Citizens in a Taliban-controlled area in Afghanistan were warned not to talk to American soldiers or they would be killed “on the spot.”
But one 8-year-old boy found Air Force Senior Master Sgt. Rex Temple, who expected a request for food or clothing from the boy. He was wrong.
“No, I want a pen,” the boy said. “I don’t have a pen to go to school.”
After his mission in June, Temple told his wife Liisa Temple, an instructor for USF’s mass communications department, to “send me the first box of school supplies.”
It caught on, and other Air Force wives and families began sending supplies.
Then schools joined the cause. The School Supplies for Afghan Children project was born.
Now, people from all over the country are sending boxes of school supplies, Temple said. So far, more than $3,000 has been raised for the shipping fund to send these boxes overseas.
Temple said more than 200 boxes have been sent to date. Students from Coleman Middle School in Tampa helped Temple pack 60 on Veterans Day.
In support of the drive, USF and MacDill Air Force Base will collect school supplies at the USF vs. Louisville football game Saturday. Drop boxes will be located outside the north and south end of Raymond James Stadium.
USF will also honor active and veteran military members at the game.
School supplies can also be dropped off at the Center for Leadership and Civic Engagement in the Marshall Student Center.
“I’m all excited that we have an official USF connection,” Temple said. “My husband wants to keep this going until the end of this tour and even beyond.”
Rex Temple headed to training in February and left for Afghanistan in May. He is scheduled to return this May.
Through Skype conversations online, Rex Temple shares with his wife how the project is helping.
He’s seen children splitting pencils so they can all have one, Temple said.
At a young age, Afghan children get recruited by the Taliban.
“You can make $10 setting up an improvised explosive device (IED),” Temple said. “And $10 there could feed a family for a week, even more than a week. So there’s tangible benefits.”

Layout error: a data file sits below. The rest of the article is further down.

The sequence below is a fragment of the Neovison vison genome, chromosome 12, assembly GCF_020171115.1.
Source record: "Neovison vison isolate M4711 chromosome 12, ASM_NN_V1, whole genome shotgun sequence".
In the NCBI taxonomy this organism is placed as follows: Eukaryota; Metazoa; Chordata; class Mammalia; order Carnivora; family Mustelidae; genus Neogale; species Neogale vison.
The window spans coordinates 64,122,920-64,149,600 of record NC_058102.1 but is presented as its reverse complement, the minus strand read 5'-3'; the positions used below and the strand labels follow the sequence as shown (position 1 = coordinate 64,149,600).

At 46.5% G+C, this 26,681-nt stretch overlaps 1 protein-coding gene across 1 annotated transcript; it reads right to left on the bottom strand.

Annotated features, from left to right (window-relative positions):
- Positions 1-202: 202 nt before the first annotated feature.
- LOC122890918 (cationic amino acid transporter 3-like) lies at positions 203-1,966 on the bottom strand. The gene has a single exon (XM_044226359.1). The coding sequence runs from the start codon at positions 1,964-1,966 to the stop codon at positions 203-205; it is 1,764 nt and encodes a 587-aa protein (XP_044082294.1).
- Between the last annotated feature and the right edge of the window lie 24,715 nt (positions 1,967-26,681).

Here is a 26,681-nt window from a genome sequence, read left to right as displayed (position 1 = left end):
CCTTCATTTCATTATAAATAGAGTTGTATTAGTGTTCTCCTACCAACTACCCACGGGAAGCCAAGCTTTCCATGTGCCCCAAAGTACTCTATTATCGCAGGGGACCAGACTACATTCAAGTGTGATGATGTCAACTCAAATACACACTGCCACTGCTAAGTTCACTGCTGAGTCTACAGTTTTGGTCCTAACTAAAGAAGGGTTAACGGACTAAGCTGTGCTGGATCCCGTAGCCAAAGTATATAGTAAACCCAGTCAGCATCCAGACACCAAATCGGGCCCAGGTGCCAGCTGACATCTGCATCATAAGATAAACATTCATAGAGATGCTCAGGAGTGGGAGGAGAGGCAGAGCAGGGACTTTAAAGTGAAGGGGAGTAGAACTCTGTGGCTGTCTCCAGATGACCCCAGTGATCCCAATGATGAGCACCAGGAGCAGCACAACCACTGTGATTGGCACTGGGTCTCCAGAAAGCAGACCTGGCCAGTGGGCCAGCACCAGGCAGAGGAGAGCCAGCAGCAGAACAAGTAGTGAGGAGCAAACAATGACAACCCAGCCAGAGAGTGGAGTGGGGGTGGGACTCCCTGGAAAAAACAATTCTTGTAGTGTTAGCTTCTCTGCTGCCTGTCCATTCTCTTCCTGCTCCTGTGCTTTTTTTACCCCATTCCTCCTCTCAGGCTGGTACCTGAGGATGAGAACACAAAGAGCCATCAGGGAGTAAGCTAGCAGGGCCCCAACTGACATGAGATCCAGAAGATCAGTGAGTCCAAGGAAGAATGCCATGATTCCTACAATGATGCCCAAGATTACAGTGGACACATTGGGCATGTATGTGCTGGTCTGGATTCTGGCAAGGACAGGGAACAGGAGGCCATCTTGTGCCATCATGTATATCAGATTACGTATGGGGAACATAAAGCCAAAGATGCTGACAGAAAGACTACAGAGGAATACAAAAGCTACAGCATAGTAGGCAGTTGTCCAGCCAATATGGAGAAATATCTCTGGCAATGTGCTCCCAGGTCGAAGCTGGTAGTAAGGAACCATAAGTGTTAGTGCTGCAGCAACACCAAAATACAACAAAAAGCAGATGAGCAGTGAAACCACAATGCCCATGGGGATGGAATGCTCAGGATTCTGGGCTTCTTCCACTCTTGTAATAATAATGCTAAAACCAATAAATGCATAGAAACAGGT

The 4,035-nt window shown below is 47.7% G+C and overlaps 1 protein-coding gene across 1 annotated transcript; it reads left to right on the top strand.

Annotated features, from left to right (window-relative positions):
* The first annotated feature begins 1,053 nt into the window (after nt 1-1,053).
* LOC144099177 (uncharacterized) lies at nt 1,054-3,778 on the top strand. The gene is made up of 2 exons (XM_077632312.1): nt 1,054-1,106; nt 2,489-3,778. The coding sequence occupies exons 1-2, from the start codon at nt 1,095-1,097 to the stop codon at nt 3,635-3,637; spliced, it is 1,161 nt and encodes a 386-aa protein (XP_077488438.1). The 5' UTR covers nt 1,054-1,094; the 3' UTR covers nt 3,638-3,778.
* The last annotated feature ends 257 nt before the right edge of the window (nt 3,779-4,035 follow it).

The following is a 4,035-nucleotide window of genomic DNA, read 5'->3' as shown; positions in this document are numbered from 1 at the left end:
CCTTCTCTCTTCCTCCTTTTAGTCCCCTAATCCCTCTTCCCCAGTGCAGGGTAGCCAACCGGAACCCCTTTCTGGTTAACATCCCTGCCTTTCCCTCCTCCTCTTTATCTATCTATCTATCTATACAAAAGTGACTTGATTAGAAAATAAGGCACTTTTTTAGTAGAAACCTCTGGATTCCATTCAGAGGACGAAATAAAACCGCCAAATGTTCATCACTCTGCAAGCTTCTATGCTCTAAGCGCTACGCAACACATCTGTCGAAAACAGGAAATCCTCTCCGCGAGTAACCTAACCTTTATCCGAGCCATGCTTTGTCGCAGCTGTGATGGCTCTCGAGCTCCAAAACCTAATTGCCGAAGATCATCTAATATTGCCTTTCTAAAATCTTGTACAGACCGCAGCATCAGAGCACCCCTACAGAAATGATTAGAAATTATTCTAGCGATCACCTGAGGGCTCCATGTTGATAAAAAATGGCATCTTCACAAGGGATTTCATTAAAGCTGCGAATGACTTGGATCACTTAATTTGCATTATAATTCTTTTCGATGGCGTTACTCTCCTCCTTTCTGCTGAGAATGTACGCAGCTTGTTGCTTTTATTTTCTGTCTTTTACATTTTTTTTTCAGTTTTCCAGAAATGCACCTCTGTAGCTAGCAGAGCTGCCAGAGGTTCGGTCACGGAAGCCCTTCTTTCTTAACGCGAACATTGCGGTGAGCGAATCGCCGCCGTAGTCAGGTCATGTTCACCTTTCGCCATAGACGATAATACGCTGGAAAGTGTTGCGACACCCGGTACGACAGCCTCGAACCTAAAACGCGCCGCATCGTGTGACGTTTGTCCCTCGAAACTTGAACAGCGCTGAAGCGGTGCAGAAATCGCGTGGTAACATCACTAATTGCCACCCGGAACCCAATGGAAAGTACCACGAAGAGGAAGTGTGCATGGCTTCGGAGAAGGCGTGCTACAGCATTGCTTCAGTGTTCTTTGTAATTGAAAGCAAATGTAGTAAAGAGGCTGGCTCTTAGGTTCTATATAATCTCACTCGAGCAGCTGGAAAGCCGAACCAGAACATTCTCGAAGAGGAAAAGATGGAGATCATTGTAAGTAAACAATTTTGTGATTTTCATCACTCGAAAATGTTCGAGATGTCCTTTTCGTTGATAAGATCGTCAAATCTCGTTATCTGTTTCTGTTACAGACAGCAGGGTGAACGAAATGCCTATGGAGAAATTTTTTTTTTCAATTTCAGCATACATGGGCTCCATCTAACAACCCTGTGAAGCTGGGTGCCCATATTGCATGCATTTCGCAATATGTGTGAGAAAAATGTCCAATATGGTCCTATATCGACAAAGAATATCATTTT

Rex Temple is considering raising money to build a school in Afghanistan, she said.
“Regardless of how you feel about the war, these are little kids who don’t have pens,” Temple said. “It’s just one of those things that most Americans feel like, ‘I can get into that cause and I can help.'”
USF alum and former Miss America Nicole Johnson saw a glimpse of how important this cause was on her trip to Afghanistan last month.
In what was meant to be a “morale booster” for the troops, the trip affected Johnson.
“It’s hard to come back to all the comfort that we have here and you deal with that kind of mental reality that we live in this ‘I want’ culture,” she said. “For most people, what they want they end up getting in some way or another.”
The way we live compared to people in war-torn countries like Afghanistan and even the soldiers is very different, Johnson said.
“You kind of come back wanting to strip down,” she said, “and reassess your expectations of the world around you and the comforts that you live in.”
That’s left her thinking a lot about what she can do to help. She met Temple through a mutual friend shortly after her return.
“It’s nothing like having a part of you over there to invigorate you or fill you with passion about something,” Johnson said. “And having walked on the land and I visited some of her husband’s projects where he was.”
Johnson and five other former Miss America winners attended the trip, which was organized through Armed Forces Entertainment in the Pentagon. The women visited military units that had recently experienced a death of a fellow soldier.
It was the first time in history that former Miss America winners joined to do something mission-oriented, she said.
Johnson’s 3-year-old daughter, who is learning to write, is intrigued with writing letters on her chalkboard.
And when Johnson told her daughter to take a break from writing one day, she heard one thing: crying.
“And I thought, you know, that’s what these other kids want to do,” she said.
Needed supplies include: spiral notebooks, pencils, pens and whiteboards. Checks can be sent to Holland & Knight Foundation, P.O. Box 2877, Tampa, FL 33602.